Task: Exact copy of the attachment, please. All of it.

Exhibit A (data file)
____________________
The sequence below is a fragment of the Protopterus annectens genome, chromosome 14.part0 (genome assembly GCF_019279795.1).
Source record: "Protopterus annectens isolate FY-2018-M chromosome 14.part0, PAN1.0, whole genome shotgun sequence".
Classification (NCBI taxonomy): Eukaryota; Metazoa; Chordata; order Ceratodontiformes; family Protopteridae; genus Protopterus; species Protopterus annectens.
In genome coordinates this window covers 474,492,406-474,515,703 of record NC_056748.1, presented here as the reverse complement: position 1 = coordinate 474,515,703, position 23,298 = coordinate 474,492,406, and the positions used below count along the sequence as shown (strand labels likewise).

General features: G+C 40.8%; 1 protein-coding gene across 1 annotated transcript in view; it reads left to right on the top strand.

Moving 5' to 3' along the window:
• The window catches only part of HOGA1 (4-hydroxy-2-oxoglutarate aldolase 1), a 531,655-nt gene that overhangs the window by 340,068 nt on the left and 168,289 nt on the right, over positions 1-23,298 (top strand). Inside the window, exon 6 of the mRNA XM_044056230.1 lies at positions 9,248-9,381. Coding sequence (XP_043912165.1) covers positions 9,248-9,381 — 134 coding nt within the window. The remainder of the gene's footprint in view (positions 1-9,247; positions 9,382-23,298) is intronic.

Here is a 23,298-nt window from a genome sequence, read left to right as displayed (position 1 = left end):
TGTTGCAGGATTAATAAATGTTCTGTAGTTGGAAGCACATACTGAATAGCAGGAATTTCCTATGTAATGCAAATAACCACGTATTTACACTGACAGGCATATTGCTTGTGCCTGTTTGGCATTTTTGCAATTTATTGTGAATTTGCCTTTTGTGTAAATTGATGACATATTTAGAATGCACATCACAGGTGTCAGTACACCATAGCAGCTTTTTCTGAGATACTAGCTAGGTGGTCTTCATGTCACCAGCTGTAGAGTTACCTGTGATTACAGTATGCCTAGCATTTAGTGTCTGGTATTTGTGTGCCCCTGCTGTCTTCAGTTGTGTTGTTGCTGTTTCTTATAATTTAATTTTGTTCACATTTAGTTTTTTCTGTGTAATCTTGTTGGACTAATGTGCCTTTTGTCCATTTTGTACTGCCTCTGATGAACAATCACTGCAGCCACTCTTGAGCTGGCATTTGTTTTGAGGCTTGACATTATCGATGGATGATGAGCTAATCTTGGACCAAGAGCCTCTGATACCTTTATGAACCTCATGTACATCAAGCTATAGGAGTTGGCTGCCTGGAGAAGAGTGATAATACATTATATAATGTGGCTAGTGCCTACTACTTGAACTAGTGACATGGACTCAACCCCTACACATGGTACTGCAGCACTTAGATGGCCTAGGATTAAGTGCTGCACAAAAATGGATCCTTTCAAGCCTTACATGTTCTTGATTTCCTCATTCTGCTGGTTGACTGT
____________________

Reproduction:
The sequence below is a fragment of the Protopterus annectens genome, chromosome 14.part0 (genome assembly GCF_019279795.1).
Source record: "Protopterus annectens isolate FY-2018-M chromosome 14.part0, PAN1.0, whole genome shotgun sequence".
Classification (NCBI taxonomy): Eukaryota; Metazoa; Chordata; order Ceratodontiformes; family Protopteridae; genus Protopterus; species Protopterus annectens.
In genome coordinates this window covers 474,492,406-474,515,703 of record NC_056748.1, presented here as the reverse complement: position 1 = coordinate 474,515,703, position 23,298 = coordinate 474,492,406, and the positions used below count along the sequence as shown (strand labels likewise).

General features: G+C 40.8%; 1 protein-coding gene across 1 annotated transcript in view; it reads left to right on the top strand.

Moving 5' to 3' along the window:
• The window catches only part of HOGA1 (4-hydroxy-2-oxoglutarate aldolase 1), a 531,655-nt gene that overhangs the window by 340,068 nt on the left and 168,289 nt on the right, over positions 1-23,298 (top strand). Inside the window, exon 6 of the mRNA XM_044056230.1 lies at positions 9,248-9,381. Coding sequence (XP_043912165.1) covers positions 9,248-9,381 — 134 coding nt within the window. The remainder of the gene's footprint in view (positions 1-9,247; positions 9,382-23,298) is intronic.

Here is a 23,298-nt window from a genome sequence, read left to right as displayed (position 1 = left end):
TGTTGCAGGATTAATAAATGTTCTGTAGTTGGAAGCACATACTGAATAGCAGGAATTTCCTATGTAATGCAAATAACCACGTATTTACACTGACAGGCATATTGCTTGTGCCTGTTTGGCATTTTTGCAATTTATTGTGAATTTGCCTTTTGTGTAAATTGATGACATATTTAGAATGCACATCACAGGTGTCAGTACACCATAGCAGCTTTTTCTGAGATACTAGCTAGGTGGTCTTCATGTCACCAGCTGTAGAGTTACCTGTGATTACAGTATGCCTAGCATTTAGTGTCTGGTATTTGTGTGCCCCTGCTGTCTTCAGTTGTGTTGTTGCTGTTTCTTATAATTTAATTTTGTTCACATTTAGTTTTTTCTGTGTAATCTTGTTGGACTAATGTGCCTTTTGTCCATTTTGTACTGCCTCTGATGAACAATCACTGCAGCCACTCTTGAGCTGGCATTTGTTTTGAGGCTTGACATTATCGATGGATGATGAGCTAATCTTGGACCAAGAGCCTCTGATACCTTTATGAACCTCATGTACATCAAGCTATAGGAGTTGGCTGCCTGGAGAAGAGTGATAATACATTATATAATGTGGCTAGTGCCTACTACTTGAACTAGTGACATGGACTCAACCCCTACACATGGTACTGCAGCACTTAGATGGCCTAGGATTAAGTGCTGCACAAAAATGGATCCTTTCAAGCCTTACATGTTCTTGATTTCCTCATTCTGCTGGTTGACTGT